Thursday August 10, 2017
The South Burlington City Council has been reviewing a proposed joint regional airport governance resolution drafted by Tom Chittenden in recent months. At their July 17 meeting, after expressing reticence regarding some of the items, councilors agreed to hold a special meeting to discuss points of contention in an effort to arrive at a document everyone could agree upon. Given this plan, several councilors were surprised to see the resolution on their August 7 agenda, warned for potential action. After a lengthy debate, action was delayed and a special meeting was scheduled for August 10.
The purpose of Chittenden’s resolution is to give South Burlington and other neighboring communities more of a say in airport decisions. The three page resolution calls for a transition from a City of Burlington owned and run airport to a regional governance structure where the state owns the airport and the neighboring communities of South Burlington, Winooski, Williston, Colchester, Essex and Shelburne all have a voice in the decision making.
The resolution contains several categories of “whereas” items that detail the main concerns the council and neighboring communities have had over the years including the airport’s long term economic viability as well as the lack of voice communities other than Burlington have in influencing airport decisions that affect the entire region. South Burlington, where the Burlington International Airport is located, has a growing list of differences with the City of Burlington, who owns the airport, over various airport related issues, especially those involving the Chamberlin neighborhood which has seen nearly 200 homes demolished due to airport noise.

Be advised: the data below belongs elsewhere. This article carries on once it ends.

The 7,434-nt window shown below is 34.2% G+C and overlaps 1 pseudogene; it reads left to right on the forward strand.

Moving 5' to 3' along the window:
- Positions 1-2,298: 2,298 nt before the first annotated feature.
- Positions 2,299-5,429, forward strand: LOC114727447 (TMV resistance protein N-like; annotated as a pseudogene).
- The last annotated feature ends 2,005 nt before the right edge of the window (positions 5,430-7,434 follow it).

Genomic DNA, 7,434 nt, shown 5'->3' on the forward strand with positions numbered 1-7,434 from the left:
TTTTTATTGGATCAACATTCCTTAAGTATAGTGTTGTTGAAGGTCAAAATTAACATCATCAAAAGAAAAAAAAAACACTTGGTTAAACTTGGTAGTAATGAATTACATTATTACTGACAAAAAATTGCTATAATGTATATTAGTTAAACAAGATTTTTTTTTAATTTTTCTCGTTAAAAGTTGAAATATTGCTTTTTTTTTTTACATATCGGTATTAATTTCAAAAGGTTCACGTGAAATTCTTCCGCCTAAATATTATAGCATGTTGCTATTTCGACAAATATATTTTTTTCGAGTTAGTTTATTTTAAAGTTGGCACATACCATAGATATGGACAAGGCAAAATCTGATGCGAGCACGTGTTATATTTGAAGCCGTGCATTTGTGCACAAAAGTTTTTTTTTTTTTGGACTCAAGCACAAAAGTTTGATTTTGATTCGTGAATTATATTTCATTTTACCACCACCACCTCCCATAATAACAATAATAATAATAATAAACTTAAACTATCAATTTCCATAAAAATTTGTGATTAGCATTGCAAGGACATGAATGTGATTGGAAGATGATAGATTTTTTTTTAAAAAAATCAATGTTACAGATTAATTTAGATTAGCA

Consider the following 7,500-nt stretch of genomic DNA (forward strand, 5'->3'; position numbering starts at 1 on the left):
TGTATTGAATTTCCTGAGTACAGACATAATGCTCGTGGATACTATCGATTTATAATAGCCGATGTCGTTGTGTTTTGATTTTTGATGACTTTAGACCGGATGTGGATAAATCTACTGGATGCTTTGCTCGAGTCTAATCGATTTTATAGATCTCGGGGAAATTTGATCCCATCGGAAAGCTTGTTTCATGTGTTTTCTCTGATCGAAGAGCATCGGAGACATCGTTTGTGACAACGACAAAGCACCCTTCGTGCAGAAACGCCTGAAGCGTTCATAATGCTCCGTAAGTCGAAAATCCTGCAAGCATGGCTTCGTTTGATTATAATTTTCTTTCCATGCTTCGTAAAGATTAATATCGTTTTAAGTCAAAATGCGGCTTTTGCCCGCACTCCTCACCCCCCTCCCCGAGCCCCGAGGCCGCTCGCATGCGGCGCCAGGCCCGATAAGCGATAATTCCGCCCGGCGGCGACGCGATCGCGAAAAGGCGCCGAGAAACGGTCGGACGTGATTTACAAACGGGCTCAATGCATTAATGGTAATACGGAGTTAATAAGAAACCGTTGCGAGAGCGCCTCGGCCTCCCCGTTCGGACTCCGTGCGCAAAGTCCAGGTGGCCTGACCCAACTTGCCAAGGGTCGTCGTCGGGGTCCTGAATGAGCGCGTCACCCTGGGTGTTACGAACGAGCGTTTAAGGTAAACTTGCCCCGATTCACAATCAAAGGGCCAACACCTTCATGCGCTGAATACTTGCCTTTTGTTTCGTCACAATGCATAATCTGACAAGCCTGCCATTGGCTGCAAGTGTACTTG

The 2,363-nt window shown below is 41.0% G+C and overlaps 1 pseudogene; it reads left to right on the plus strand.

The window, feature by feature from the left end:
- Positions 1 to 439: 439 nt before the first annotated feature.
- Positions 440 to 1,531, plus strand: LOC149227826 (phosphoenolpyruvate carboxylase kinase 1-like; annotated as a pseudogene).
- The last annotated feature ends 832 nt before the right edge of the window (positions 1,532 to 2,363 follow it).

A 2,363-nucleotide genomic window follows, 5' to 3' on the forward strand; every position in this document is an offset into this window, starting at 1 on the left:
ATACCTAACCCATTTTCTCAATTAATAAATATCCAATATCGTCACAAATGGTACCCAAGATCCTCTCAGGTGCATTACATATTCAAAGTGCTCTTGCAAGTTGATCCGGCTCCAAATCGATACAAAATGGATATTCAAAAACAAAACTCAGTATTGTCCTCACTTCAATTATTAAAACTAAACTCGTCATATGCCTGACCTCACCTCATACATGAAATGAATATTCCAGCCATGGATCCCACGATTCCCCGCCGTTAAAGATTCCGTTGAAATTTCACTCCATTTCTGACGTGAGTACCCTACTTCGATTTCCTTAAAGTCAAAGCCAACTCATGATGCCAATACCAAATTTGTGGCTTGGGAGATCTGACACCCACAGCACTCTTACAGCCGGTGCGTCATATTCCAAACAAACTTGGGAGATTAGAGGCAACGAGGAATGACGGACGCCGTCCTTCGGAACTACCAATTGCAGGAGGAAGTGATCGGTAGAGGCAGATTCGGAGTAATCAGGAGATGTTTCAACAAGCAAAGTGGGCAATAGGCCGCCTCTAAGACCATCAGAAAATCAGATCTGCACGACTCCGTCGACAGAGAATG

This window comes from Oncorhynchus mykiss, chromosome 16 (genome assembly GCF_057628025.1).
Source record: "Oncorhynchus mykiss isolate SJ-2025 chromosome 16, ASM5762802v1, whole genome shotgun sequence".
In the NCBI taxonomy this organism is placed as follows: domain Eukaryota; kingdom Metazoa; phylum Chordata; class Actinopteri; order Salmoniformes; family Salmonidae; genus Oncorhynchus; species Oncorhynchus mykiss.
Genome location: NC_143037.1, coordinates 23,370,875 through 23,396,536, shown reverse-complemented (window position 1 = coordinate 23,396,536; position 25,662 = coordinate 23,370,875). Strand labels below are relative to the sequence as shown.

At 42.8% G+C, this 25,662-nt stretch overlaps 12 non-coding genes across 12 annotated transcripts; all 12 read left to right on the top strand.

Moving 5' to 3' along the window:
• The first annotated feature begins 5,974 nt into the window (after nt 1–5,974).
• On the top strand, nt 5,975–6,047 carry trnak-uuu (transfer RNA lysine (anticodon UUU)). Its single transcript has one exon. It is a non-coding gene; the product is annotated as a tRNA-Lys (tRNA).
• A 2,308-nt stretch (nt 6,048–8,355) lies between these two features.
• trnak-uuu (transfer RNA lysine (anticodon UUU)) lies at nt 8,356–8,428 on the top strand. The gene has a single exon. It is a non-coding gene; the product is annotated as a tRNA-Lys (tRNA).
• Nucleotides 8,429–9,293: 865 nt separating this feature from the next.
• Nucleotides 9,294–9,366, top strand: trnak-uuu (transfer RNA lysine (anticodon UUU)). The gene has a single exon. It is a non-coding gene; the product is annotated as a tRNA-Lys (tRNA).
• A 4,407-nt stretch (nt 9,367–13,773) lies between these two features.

The resolution concludes with three“be it resolved,”items. One states that it is in the best interest of all involved for ownership of the airport to be transferred to the state or a regional governing body. The second stipulates that the Mayor of Burlington build a committee with representatives from all stakeholders, to prepare and implement a plan for transition of ownership of the airport and recommend a governance structure. Finally, the third point is designed to address the possibility that neither one is acted upon in a “reasonable amount of time.” If this occurred, the resolution requests that the Governor appoint a committee of representatives from the affected communities to develop a plan to transition ownership to the state.
At the July meeting, Meaghan Emery expressed concern toward moving to a regional governance model, stating that the document puts the interests of the region ahead of those of the city. She suggested an idea where all communities impacted by airport operations pool a set amount of financial resources and use those toward either a berm or acquiring open land closer to the Quebec/Vermont border to build a new airport. At Monday’s meeting she expressed disappointment that a special work session had not been held in advance of seeing the resolution again. She pointed to areas of the document that needed to be addressed in order to separate conjecture from fact, such as the statement that Shelburne and Williston are impacted by the airport as much as South Burlington and Winooski. Emery said she would like the “errors to be dealt with” and expressed concern about the accelerated timetable, noting that sending the resolution to other communities, before it had been vetted by South Burlington’s council, had been premature. Winooski’s city council unanimously adopted the resolution in its original form July 17.